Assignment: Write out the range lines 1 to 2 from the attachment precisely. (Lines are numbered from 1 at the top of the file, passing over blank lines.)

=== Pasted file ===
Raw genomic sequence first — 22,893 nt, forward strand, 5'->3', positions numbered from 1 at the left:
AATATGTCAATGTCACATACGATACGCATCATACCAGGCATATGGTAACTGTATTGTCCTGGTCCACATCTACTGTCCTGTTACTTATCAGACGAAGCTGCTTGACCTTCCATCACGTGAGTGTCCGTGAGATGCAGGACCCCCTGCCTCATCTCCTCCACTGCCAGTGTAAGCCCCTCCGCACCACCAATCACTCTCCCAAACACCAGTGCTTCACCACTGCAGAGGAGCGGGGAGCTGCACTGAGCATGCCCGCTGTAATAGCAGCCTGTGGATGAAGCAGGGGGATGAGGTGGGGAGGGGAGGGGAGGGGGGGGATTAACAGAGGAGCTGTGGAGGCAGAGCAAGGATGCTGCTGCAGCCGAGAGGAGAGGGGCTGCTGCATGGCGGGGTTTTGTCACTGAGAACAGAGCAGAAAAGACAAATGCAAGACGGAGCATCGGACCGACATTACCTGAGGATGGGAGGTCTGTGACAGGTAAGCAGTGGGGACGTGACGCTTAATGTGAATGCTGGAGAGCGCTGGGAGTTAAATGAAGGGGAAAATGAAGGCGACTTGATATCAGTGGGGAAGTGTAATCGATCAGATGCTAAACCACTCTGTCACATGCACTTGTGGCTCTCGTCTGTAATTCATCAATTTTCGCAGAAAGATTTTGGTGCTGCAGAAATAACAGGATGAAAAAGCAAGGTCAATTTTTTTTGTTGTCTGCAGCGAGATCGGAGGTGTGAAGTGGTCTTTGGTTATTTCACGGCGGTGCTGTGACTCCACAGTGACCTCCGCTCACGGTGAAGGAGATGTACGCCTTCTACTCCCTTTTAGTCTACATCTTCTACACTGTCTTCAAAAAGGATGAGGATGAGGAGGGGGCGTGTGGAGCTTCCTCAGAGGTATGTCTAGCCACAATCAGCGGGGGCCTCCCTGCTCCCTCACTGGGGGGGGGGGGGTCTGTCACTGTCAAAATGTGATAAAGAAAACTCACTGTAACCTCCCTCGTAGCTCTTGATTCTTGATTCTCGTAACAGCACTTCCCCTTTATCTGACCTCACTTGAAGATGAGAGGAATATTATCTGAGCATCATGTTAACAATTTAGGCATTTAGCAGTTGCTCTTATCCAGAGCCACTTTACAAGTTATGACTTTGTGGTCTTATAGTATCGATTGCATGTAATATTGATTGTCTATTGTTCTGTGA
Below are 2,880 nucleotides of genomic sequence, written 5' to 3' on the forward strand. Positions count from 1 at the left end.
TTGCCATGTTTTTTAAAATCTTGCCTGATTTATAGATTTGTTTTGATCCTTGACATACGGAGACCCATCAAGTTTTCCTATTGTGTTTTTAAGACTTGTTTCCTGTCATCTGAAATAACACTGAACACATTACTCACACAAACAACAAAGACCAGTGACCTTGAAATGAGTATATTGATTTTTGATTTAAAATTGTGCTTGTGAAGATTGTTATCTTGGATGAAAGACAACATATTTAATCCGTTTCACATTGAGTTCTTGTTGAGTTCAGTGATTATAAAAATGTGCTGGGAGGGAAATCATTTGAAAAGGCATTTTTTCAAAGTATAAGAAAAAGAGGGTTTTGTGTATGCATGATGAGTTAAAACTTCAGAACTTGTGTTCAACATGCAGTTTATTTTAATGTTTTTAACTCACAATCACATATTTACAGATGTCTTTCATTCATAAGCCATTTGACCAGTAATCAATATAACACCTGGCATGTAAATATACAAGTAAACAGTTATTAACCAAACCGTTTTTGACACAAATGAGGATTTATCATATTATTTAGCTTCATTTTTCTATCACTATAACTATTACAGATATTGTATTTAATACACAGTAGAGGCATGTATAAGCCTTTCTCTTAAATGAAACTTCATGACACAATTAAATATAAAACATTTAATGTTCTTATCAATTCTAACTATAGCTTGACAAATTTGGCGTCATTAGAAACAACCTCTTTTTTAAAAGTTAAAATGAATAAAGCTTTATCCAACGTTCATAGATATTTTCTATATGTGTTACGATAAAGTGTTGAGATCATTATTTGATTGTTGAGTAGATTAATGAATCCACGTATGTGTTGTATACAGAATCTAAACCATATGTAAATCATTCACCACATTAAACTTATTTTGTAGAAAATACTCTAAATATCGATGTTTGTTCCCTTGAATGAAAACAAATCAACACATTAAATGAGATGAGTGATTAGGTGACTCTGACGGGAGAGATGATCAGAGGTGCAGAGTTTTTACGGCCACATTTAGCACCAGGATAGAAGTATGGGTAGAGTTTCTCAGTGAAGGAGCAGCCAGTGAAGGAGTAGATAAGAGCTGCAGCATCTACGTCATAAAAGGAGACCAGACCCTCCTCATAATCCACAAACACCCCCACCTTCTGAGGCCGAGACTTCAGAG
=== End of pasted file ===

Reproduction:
Raw genomic sequence first — 22,893 nt, forward strand, 5'->3', positions numbered from 1 at the left:
AATATGTCAATGTCACATACGATACGCATCATACCAGGCATATGGTAACTGTATTGTCCTGGTCCACATCTACTGTCCTGTTACTTATCAGACGAAGCTGCTTGACCTTCCATCACGTGAGTGTCCGTGAGATGCAGGACCCCCTGCCTCATCTCCTCCACTGCCAGTGTAAGCCCCTCCGCACCACCAATCACTCTCCCAAACACCAGTGCTTCACCACTGCAGAGGAGCGGGGAGCTGCACTGAGCATGCCCGCTGTAATAGCAGCCTGTGGATGAAGCAGGGGGATGAGGTGGGGAGGGGAGGGGAGGGGGGGGATTAACAGAGGAGCTGTGGAGGCAGAGCAAGGATGCTGCTGCAGCCGAGAGGAGAGGGGCTGCTGCATGGCGGGGTTTTGTCACTGAGAACAGAGCAGAAAAGACAAATGCAAGACGGAGCATCGGACCGACATTACCTGAGGATGGGAGGTCTGTGACAGGTAAGCAGTGGGGACGTGACGCTTAATGTGAATGCTGGAGAGCGCTGGGAGTTAAATGAAGGGGAAAATGAAGGCGACTTGATATCAGTGGGGAAGTGTAATCGATCAGATGCTAAACCACTCTGTCACATGCACTTGTGGCTCTCGTCTGTAATTCATCAATTTTCGCAGAAAGATTTTGGTGCTGCAGAAATAACAGGATGAAAAAGCAAGGTCAATTTTTTTTGTTGTCTGCAGCGAGATCGGAGGTGTGAAGTGGTCTTTGGTTATTTCACGGCGGTGCTGTGACTCCACAGTGACCTCCGCTCACGGTGAAGGAGATGTACGCCTTCTACTCCCTTTTAGTCTACATCTTCTACACTGTCTTCAAAAAGGATGAGGATGAGGAGGGGGCGTGTGGAGCTTCCTCAGAGGTATGTCTAGCCACAATCAGCGGGGGCCTCCCTGCTCCCTCACTGGGGGGGGGGGGGTCTGTCACTGTCAAAATGTGATAAAGAAAACTCACTGTAACCTCCCTCGTAGCTCTTGATTCTTGATTCTCGTAACAGCACTTCCCCTTTATCTGACCTCACTTGAAGATGAGAGGAATATTATCTGAGCATCATGTTAACAATTTAGGCATTTAGCAGTTGCTCTTATCCAGAGCCACTTTACAAGTTATGACTTTGTGGTCTTATAGTATCGATTGCATGTAATATTGATTGTCTATTGTTCTGTGA